Octillery’s descriptions, on the other hand, can feel a little more off-kilter. For one, his habitats used to be described as holes in rocky crags, before later stories started adding “or pots” to the description. I suppose a clay pot is something like a tiny cave, but can you imagine walking into a friend’s home and seeing a goofy red octopus pop out of a big ceramic vase?

I can, and it’s super-charming.

The other thing that doesn’t sit perfectly is Octillery’s “rock-hard head”, which feels ridiculous for an invertebrate. Perhaps that spiral around Octillery’s eyes and nose are meant to indicate that he has something of a “helmet” built into his noggin? Even then, how would it hold in place well enough to be any use when he has no spine? There’s just no real need to add this detail when he’s got eight perfectly-good crushing limbs and a cannon-snout already. He’s decked out as it is, lads.

The thing he does well, though, is that apparently Octillery’s ink contains an agent that dulls the sense of smell. A nice fringe benefit at a glance, but consider a few other ocean predators with notoriously-keen senses of smell. That kind of counter-play is animal adaptation at work, and we haven’t even seen a shark monster yet for it to be specifically aimed at. All in due time.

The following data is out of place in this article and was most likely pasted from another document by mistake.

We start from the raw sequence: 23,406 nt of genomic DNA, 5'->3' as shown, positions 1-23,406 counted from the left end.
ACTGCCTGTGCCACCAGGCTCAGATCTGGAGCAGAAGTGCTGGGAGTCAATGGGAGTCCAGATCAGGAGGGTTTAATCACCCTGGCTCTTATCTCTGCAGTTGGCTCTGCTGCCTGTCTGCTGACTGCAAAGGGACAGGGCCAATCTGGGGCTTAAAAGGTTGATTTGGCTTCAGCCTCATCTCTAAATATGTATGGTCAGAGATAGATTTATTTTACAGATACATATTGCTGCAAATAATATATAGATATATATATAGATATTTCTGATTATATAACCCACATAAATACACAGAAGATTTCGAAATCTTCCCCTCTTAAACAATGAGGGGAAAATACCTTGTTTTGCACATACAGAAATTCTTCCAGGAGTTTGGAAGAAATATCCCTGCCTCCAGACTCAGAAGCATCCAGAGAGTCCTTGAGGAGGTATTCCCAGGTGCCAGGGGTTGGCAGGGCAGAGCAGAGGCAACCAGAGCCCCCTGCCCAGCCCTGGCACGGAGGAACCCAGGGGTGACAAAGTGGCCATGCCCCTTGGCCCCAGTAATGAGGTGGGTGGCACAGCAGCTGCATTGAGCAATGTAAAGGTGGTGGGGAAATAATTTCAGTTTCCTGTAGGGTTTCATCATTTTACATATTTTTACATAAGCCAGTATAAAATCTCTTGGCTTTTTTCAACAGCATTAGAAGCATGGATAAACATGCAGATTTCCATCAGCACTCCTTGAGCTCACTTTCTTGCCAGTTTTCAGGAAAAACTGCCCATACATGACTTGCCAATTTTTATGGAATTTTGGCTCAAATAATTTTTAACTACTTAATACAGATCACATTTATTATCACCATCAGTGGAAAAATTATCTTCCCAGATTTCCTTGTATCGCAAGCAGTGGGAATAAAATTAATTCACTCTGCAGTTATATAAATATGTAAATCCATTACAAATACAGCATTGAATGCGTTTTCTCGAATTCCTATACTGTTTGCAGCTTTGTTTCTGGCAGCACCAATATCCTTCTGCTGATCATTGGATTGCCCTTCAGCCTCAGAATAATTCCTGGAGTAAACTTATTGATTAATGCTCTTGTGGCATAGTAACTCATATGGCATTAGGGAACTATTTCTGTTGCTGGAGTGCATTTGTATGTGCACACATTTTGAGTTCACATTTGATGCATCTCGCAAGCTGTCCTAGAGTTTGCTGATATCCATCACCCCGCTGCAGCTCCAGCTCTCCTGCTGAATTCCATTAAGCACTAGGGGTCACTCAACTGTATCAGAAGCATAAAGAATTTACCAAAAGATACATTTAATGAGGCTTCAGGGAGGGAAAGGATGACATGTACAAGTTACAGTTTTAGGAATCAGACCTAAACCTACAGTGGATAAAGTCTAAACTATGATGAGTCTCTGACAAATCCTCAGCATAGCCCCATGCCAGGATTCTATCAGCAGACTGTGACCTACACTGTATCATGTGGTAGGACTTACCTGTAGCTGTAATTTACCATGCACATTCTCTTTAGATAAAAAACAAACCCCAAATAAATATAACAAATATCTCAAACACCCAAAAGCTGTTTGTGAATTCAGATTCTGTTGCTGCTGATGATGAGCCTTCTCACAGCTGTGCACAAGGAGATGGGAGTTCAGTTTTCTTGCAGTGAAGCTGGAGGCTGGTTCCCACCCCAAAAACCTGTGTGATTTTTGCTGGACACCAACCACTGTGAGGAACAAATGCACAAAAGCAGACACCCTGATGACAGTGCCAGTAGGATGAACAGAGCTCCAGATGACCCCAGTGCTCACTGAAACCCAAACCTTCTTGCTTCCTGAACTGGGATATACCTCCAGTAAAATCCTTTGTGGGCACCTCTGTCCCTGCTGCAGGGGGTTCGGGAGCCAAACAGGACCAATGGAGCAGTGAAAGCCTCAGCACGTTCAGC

But the games muddy this yet again by insisting that the ink is used in cooking. Smell is, of course, inextricably tied to a sense of taste, so why oh why would you ever put a dulling agent in your food?

The explanation that most readily comes to mind is that it’s used to mask the more pungent and undesirable elements of other ingredients, which is something that real recipes can struggle with. It doesn’t seem too strange, then, that the culinary equivalent of odor-eater would be invaluable, and it adds yet more fuel to the fan-favorite hypothetical of “which Pokémon is most edible?”

I appreciate Remoraid, but Octillery is a little more all-over-the-place for me. Not to mention that this is one of those families where, if you include one in the games, you almost by necessity have to include a few other monsters as context, effectively doubling its family size. I certainly don’t think that’s necessary for every game, but I’m always pleased when they do come ’round, so I’d put this family in Reserve.